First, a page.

5-minute homemade pie crust has never been easier to make! Use this quick and easy recipe, along with a food processor, to make a flaky, tender, all-butter pie crust!
The days are cooler, and the leaves are changing color in preparation to fall from the trees. Fall is definitely here Up North. Well, I guess maybe technically fall won’t be here for a couple more days, but that fact has escaped the notice of my fall cravings. I’ve baked my last cherry cobbler for awhile, so now is the time to move on to pie.
Pie, with all of its crust-laden glory, demands center stage once the seasonal winds of change blow cooler. For me, a pie is only as good as the crust, though. I’ll eat almost any filling inside of a pie, so long as it’s enveloped in a buttery, flaky crust.
Well, that’s not totally true. I’ll eat pretty much any kind of pie, as evidenced by my penchant for the gas station variety in college. But now that I’m
older more mature wiser infinitely cooler than I was then, a good, homemade crust is a must.
I realize that the thought of making a 5-minute homemade crust may sound pointless, with so many store bought varieties available. And I’m certainly not knocking store bought pie dough, not at all. Store bought dough is good in a pinch–I usually have some tucked in the freezer for emergencies. But believe me when I tell you, the effort necessary to make homemade pie pastry is so worth it for no other reason than the taste is just. so. good!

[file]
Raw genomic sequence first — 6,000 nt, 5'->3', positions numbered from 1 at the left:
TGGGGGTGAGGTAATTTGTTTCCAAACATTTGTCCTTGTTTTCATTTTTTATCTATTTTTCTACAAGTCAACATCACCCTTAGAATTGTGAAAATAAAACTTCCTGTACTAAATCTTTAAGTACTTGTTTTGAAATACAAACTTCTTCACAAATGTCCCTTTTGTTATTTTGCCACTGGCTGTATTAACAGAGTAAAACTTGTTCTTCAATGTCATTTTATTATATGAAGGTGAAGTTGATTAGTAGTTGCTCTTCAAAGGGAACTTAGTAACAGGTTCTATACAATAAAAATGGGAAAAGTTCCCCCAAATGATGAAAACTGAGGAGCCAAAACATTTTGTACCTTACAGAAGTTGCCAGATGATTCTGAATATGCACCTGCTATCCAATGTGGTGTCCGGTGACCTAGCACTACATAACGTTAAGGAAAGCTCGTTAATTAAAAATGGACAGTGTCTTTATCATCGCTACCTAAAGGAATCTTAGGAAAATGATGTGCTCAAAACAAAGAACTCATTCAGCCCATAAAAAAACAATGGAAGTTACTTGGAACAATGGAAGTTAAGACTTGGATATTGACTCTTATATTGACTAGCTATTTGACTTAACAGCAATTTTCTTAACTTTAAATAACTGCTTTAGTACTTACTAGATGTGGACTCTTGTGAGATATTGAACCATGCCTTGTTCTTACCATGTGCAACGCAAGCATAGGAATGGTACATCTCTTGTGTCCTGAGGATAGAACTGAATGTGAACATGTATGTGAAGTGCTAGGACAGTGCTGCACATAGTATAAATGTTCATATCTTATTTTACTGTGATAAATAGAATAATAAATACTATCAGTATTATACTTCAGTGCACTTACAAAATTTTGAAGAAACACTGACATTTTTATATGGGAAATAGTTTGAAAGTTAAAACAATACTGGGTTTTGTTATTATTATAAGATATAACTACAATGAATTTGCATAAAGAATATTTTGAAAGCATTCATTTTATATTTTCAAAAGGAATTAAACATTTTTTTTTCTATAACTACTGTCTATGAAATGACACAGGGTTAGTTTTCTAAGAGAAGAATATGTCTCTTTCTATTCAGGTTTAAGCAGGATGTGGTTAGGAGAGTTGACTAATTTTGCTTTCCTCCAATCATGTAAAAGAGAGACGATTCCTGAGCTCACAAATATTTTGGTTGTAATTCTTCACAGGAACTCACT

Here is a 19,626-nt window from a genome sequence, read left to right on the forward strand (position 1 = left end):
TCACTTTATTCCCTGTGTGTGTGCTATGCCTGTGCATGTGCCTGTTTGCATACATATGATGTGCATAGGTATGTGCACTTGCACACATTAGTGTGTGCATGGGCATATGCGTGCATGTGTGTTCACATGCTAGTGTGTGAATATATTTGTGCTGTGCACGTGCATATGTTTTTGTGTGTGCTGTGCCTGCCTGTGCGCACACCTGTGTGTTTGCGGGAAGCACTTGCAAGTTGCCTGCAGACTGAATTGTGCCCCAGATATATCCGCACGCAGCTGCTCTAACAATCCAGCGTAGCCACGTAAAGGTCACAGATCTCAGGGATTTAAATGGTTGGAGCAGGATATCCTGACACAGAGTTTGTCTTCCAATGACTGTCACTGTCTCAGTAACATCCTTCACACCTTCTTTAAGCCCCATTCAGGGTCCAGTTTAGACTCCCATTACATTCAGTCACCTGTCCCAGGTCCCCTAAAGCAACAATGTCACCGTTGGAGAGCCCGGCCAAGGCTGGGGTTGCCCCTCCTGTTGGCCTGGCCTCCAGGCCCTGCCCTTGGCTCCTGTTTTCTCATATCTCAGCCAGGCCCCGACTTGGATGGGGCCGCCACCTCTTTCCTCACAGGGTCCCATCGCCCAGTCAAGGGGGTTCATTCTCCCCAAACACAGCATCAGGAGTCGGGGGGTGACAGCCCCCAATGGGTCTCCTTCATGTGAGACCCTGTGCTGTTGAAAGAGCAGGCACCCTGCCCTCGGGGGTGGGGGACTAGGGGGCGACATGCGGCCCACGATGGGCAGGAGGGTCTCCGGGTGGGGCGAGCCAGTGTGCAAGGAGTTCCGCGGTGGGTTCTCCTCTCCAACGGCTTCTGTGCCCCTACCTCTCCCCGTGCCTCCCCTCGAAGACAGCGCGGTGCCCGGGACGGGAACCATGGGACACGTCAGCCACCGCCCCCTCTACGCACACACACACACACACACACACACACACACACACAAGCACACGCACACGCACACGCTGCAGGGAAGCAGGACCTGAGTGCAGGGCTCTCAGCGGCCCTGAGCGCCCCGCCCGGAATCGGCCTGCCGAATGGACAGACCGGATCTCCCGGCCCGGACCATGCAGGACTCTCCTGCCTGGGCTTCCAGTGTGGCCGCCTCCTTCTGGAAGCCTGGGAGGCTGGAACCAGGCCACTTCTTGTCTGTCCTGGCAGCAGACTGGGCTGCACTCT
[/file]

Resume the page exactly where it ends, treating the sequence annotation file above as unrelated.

This easy 5-minute homemade recipe comes together so quickly, that you really have no excuse not to try to make your own.
Oh! Did I mention that you don’t need a pastry blender or have to criss-cross knives or any of that funny stuff? There are simply no excuses.
None. Zilch. Nada. Excuses begone!
Better yet, this easy, 5-minute homemade crust uses only four ingredients. Four!
You’ll need all-purpose flour, unsalted butter, salt, and iced water.
Start by quartering the sticks of cold butter by cutting them in half lengthwise. Then hold both pieces together, and turn them over a quarter turn.